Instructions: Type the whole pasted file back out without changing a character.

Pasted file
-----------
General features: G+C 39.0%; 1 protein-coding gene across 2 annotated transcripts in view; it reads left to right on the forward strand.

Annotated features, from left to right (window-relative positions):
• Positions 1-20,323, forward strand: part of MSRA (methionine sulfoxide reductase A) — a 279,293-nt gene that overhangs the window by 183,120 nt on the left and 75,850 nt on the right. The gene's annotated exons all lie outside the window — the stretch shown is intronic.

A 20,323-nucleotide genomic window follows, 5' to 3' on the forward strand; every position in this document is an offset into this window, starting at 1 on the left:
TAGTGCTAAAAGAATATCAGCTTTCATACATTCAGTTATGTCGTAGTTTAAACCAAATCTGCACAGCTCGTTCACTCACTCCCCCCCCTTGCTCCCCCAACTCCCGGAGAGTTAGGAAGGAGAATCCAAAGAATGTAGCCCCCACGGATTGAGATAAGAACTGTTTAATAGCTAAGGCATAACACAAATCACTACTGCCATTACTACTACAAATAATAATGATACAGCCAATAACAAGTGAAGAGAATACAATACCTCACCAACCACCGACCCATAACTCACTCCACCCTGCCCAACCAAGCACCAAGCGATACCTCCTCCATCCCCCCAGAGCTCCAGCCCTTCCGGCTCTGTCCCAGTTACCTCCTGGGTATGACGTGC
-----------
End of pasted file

General features: G+C 39.0%; 1 protein-coding gene across 2 annotated transcripts in view; it reads left to right on the forward strand.

Annotated features, from left to right (window-relative positions):
• Positions 1-20,323, forward strand: part of MSRA (methionine sulfoxide reductase A) — a 279,293-nt gene that overhangs the window by 183,120 nt on the left and 75,850 nt on the right. The gene's annotated exons all lie outside the window — the stretch shown is intronic.

A 20,323-nucleotide genomic window follows, 5' to 3' on the forward strand; every position in this document is an offset into this window, starting at 1 on the left:
TAGTGCTAAAAGAATATCAGCTTTCATACATTCAGTTATGTCGTAGTTTAAACCAAATCTGCACAGCTCGTTCACTCACTCCCCCCCCTTGCTCCCCCAACTCCCGGAGAGTTAGGAAGGAGAATCCAAAGAATGTAGCCCCCACGGATTGAGATAAGAACTGTTTAATAGCTAAGGCATAACACAAATCACTACTGCCATTACTACTACAAATAATAATGATACAGCCAATAACAAGTGAAGAGAATACAATACCTCACCAACCACCGACCCATAACTCACTCCACCCTGCCCAACCAAGCACCAAGCGATACCTCCTCCATCCCCCCAGAGCTCCAGCCCTTCCGGCTCTGTCCCAGTTACCTCCTGGGTATGACGTGC